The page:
God’s Story, Your Story: The Old Testament

How well do you know the biblical story? If we’re honest, we all should say we don’t know it as well as we want.

One of the most beautiful things about scripture is that it continually speaks, even today, the words of God through the presence of the Holy Spirit.

If I were to ask you how to easily explain the biblical storyline, how would you do it? Think about it.

If we look at the biblical story, we can look at it in 2 acts, each with 3 parts:

Act 1: Creation, Fall, Israel

Act 2: Jesus, Church, New Creation

What we have to realize is how each of these “parts” is really a representation of our life here: we’re created (born), we know we sin, we believe God is real and calling us apart, we meet and encounter Jesus, we become part of the family and movement of God, Jesus makes us into new creations. So, when we read the Bible, we’re really looking at a mirror of our lives, in many ways.

Today, we’re looking at the Old Testament storyline. This is how God (YHWH) has moved in, through, and with his people, Israel. Throughout these 39 books we see how Israel comes to God, follows God, gets excited about obeying God, decides to do her own thing and ends up going against God leaving her alone and exiled. See how the Old Testament is our story also? When is the last time you did everything right, and followed God to the perfect “T” you wanted to? For me it was in the split second I woke up today, before I had a chance to think or do anything.

Yes, I know the Old Testament is long, has a bunch of traditions we don’t practice today, has some strange names, and I’d downright confusing. But what we have to understand is the point of the scriptures. The point is to know who the God is Israel was/is supposed to know, follow, and reflect in the world.

One of the challenges we have today is that we live in a time when we tend to focus more on devotional thoughts, meditations, and books/teachings about  the Bible and we have missed out on reading and absorbing the actual words of scripture themselves.

Over the last 2 years, I have developed a love for the Old Testament because I have now realized that unless we take the time to read and study the Old Testament, the New Testament doesn’t make as much sense.

One of the things we have to understand is that what we call the Old Testament is what Jesus referenced. Why? Because there was no New Testament yet. Also, the Apostle Paul says that all scripture is God-breathed, know he is talking about the Old Testament.

So let’s take this time and go over the Old Testament and see how this is our story as well.

In the beginning, God created the heavens and the earth. This is the foundational statement to show who (not how) the earth was created. We live in this world because God set everything in motion and spoke everything into existence for his people.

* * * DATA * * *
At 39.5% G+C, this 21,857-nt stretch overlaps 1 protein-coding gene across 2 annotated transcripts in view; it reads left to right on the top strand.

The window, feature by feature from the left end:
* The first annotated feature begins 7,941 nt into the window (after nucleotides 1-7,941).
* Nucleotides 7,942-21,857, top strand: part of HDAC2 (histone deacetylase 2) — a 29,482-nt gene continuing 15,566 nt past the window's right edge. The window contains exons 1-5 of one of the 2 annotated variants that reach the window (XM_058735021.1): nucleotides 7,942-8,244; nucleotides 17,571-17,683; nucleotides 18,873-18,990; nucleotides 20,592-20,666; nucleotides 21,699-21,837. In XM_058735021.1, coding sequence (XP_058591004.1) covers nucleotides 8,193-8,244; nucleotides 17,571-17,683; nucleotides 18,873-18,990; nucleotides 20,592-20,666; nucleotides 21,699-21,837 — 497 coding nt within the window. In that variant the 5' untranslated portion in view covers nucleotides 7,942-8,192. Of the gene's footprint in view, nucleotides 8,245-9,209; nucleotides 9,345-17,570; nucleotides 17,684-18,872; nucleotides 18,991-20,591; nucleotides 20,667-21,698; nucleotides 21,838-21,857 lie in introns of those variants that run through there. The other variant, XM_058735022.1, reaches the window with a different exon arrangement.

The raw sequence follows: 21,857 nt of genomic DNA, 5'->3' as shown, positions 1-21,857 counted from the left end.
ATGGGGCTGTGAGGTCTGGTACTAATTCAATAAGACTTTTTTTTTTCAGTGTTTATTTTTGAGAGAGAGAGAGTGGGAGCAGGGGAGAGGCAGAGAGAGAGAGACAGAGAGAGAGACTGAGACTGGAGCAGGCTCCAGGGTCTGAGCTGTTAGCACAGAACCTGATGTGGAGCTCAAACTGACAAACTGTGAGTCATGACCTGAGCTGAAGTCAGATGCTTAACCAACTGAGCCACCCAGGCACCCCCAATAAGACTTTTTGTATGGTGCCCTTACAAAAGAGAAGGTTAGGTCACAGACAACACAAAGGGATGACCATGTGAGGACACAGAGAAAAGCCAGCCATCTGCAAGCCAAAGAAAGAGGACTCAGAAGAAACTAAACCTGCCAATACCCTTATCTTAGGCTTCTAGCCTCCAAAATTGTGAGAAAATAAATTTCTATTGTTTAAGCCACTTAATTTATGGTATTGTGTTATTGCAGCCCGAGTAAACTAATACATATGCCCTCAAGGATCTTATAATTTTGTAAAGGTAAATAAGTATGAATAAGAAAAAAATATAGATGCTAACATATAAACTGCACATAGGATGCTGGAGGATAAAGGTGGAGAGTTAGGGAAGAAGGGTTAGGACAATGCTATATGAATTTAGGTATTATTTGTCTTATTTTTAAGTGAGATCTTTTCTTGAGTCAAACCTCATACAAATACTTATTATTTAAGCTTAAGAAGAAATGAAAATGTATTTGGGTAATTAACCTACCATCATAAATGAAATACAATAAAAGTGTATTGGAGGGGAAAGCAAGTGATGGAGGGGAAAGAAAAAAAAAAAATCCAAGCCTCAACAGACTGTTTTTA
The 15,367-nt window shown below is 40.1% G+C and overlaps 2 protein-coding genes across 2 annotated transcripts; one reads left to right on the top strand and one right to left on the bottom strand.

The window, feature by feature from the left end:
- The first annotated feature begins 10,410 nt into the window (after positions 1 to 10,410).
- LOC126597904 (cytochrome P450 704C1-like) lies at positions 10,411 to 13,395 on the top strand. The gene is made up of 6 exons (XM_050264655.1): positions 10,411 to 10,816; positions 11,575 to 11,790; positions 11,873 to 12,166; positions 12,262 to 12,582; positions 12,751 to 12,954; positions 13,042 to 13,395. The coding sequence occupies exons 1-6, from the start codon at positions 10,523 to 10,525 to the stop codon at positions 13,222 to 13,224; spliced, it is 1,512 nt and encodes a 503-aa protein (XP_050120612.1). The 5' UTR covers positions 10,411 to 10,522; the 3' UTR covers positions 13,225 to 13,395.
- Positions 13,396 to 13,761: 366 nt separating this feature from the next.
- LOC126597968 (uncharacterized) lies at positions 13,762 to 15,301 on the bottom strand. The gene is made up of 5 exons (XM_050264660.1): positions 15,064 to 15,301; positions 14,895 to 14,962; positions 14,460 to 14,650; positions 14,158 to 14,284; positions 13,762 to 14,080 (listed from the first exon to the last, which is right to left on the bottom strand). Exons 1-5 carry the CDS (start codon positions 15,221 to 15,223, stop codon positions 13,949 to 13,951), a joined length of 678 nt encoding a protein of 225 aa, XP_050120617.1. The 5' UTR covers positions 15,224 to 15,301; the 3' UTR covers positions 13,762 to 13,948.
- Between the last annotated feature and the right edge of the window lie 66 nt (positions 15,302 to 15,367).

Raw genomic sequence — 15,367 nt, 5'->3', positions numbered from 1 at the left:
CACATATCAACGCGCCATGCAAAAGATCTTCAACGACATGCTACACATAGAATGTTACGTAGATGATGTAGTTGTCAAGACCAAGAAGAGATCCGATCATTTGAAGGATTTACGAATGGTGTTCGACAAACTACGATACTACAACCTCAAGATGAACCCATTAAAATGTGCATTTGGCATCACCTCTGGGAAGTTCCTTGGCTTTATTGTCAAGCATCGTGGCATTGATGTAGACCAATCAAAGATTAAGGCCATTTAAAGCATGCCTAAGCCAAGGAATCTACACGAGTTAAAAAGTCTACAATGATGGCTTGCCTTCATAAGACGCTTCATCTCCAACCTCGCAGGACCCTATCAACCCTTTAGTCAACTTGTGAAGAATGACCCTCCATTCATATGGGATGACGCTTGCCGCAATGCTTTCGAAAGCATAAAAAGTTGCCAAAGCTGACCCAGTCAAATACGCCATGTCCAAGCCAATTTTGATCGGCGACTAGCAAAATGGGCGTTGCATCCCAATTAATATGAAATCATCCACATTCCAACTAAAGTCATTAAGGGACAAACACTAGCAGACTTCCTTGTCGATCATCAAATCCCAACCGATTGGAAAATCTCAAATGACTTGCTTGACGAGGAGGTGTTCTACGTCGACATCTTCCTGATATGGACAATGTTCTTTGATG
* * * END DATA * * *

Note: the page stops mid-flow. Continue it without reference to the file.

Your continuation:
Everything was all well and good, until…

Imagine how it would be to live in paradise. Can you imagine everything in a state of perfection? Unfortunately, we can’t because we will always expect something bad to happen. Why? Because of the presence of the serpent in Genesis 3. The serpent planted the seeds of doubt into Adam and Eve. Now doubt, in and of itself, is not bad. When doubt turns to unbelief, we begin to not believe in God: who he is, what he says he’ll do. This is when we begin to take matters into our own hands and sin corrupts us.

The fall is found in Genesis 3-11. It’s amazing how quickly the later generations embraced the life of sin. It goes to show that “what one generation tolerates, the next generation embraces.” Genesis 3-11 is important to read because it shows the state of the world we’re still in. If we get upset about younger generations acting a certain way, or embracing certain values/opinions, we do have to ask what it is we tolerated in our life.

Now the Old Testament is about who God is. God is the God of hope and second chances. We see this in the flood narrative, and especially in the calling out of Abraham. This is where the storyline of the Old Testament moves from the universal scope of all of creation and begins to tell the story of a particular people group.

The people of Israel have begun. To see the family tree from Abraham, take time to read through Genesis.

The people would not last long on their own. They became (over time) slaves to Egypt and remained in that state for over 400 years. There was still the hope from the promises of God to Abraham the people held tight to. God may have seemed absent, but Exodus gives us the picture of a God who pays attention and knows what’s going on. God acts in a mighty way, and delivers the people of Israel by having Moses lead them. The Exodus is the foundational story for Jewish people—how they were brought from a life of slavery to freedom. This is also, in a sense, our story too since we were slaves of sin until Christ broke the curse of sin over humanity.